At the hearings on January 2 and February 27, 1980, respondent attempted to introduce evidence of premarital cohabitation. Respondent claimed that she had supported petitioner while he was in medical school. The extent of support was contradicted by the petitioner. He claimed that his parents had paid his tuition, bought his medical books, and paid his living expenses from the time he began medical school in 1974. He estimated that his parents had spent $40,000. Moreover, petitioner claimed to have maintained an apartment near his medical school.
On February 27, 1980, after the parties had filed affidavits of their assets, debts, present income and living expenses, the court held a hearing on marital property. It was determined that the Goldsteins had no real property. Personalty consisting of a car, furniture and household effects were all in the possession of the respondent. The bank account was depleted.
The court ruled that the respondent had not met the burden of proof required to overcome the statutory presumption against maintenance. But, the court awarded respondent limited maintenance of $200 per month for a one-year period. The court further required the petitioner to pay one-half of a Visa credit card debt which respondent stated had been used for living expenses when they settled in Florida. And, the court awarded respondent $750 toward her attorney's fees. Judgment was entered on March 21, 1980. Respondent appealed.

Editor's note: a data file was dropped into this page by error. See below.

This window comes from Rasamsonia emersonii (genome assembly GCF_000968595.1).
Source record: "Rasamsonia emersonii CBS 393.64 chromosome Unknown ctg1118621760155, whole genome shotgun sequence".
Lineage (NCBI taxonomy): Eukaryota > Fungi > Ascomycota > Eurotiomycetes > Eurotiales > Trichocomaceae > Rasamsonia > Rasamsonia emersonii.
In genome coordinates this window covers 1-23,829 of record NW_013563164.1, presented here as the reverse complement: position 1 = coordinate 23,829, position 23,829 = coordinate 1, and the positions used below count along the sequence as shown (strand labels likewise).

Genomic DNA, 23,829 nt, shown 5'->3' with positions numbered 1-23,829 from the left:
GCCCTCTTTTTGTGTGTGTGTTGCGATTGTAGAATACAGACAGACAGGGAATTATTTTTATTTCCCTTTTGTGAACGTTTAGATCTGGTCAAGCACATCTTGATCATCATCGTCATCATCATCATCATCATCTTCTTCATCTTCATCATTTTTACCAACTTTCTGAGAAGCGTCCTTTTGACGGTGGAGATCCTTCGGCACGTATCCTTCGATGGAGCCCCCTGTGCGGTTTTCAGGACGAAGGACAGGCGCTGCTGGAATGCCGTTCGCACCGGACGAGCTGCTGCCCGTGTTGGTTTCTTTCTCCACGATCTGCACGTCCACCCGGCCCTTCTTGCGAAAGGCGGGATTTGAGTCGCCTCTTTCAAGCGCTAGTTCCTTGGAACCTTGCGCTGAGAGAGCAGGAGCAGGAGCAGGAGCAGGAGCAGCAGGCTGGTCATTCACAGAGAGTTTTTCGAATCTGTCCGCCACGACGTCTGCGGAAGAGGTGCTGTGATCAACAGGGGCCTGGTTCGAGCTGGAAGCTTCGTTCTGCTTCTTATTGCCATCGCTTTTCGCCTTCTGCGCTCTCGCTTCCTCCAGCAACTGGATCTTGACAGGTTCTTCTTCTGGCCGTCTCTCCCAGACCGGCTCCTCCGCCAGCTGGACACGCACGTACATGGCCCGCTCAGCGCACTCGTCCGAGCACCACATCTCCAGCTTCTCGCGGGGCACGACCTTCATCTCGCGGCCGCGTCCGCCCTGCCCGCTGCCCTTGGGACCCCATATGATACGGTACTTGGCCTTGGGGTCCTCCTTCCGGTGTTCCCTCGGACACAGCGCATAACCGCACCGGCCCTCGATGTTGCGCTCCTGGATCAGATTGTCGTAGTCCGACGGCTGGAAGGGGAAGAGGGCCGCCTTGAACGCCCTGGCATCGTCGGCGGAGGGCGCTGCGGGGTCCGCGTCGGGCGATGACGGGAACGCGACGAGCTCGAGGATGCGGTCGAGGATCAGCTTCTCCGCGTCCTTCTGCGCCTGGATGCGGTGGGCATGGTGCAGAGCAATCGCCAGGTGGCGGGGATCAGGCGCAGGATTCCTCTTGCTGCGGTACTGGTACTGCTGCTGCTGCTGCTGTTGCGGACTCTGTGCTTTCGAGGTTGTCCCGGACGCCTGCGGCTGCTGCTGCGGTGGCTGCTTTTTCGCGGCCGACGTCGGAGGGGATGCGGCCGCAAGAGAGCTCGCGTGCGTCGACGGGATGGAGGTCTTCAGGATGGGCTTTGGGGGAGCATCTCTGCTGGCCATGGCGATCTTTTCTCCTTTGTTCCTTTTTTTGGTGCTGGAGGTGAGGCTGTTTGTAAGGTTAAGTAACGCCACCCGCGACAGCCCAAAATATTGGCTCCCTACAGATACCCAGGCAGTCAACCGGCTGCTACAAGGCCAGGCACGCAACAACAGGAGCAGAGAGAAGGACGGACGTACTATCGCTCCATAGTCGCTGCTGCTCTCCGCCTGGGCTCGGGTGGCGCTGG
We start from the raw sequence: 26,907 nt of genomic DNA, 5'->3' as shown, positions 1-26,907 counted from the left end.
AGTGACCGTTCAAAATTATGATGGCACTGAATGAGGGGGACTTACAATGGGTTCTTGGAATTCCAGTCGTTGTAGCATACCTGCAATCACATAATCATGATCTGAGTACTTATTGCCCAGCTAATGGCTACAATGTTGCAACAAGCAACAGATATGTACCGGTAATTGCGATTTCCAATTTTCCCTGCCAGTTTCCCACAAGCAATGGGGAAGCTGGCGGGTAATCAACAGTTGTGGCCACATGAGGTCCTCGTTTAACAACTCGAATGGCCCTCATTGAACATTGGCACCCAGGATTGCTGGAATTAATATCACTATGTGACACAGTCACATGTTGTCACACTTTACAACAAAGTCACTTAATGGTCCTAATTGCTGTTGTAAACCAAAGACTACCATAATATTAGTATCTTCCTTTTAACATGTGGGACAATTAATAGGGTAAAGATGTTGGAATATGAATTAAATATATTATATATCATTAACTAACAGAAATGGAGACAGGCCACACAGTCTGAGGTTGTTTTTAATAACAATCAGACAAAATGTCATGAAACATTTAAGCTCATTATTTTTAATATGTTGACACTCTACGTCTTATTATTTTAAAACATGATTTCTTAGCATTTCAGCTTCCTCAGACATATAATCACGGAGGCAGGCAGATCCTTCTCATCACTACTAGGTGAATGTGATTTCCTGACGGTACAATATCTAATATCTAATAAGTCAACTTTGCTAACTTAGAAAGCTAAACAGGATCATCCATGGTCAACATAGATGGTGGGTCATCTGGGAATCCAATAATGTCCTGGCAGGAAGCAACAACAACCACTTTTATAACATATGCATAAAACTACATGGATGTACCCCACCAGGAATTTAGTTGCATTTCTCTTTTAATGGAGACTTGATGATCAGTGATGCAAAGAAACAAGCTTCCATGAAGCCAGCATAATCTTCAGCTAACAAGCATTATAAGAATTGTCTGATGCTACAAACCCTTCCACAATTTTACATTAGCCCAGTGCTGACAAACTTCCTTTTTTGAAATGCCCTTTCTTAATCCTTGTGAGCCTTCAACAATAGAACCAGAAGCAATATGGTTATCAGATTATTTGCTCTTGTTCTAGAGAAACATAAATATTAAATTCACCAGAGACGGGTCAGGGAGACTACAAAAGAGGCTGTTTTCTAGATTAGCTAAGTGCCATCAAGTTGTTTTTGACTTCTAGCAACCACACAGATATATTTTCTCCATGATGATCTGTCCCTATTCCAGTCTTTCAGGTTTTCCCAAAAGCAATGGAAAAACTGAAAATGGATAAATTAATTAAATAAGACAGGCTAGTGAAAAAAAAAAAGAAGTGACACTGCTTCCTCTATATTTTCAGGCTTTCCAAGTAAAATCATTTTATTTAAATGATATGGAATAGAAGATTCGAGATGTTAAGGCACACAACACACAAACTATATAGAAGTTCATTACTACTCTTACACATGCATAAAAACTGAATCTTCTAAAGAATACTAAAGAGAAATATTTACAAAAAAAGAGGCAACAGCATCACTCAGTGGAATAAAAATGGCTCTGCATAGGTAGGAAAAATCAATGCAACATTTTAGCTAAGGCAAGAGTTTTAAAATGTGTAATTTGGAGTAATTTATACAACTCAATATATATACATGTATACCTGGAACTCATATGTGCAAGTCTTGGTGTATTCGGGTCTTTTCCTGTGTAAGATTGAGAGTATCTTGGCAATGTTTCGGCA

Respondent contends the trial court lacked subject matter jurisdiction because the parties were not domiciled in Illinois. Domicile is defined as the place where a person has his true, permanent home to which he intends to return whenever he is absent. (Schultz v. Chicago City Bank & Trust Co. (1943), 384 Ill. 148, 156, 51 N.E.2d 140, 144.) The question of domicile is largely one of intention, and to establish a new domicile a person must physically move to a new home and live there with the intention of making it his permanent home. Keck v. Keck (1974), 56 Ill.2d 508, 514, 309 N.E.2d 217, 220.
In the petition for dissolution, petitioner alleged that he was presently residing in Cook County, Illinois, and had resided in the State of Illinois for more than 20 years prior to the date of the petition. Further, the parties were married in Illinois. In her counterpetition, respondent alleged that she was presently residing in Cook County, Illinois, had resided in the State of Illinois for more than 20 years prior to the date of the filing of the counterpetition, that the marriage had taken place in Lake County, Illinois, and that at commencement of this action the parties were domiciled in Illinois.
The evidence shows that the parties went to Florida because the petitioner had been accepted for an internship at the Osteopathic Hospital in Miami, Florida. Though respondent claims that they moved "lock, stock and barrel" to Florida, this is not unexpected inasmuch as the only assets of the parties consisted of their household furnishings.
Of paramount importance in determining whether a given place is or is not one's residence is the intent of that person to live there as his permanent home. (Green v. Green (1976), 41 Ill. App.3d 154, 159, 354 N.E.2d 661, 667.) Whether or not a party has abandoned one residence ...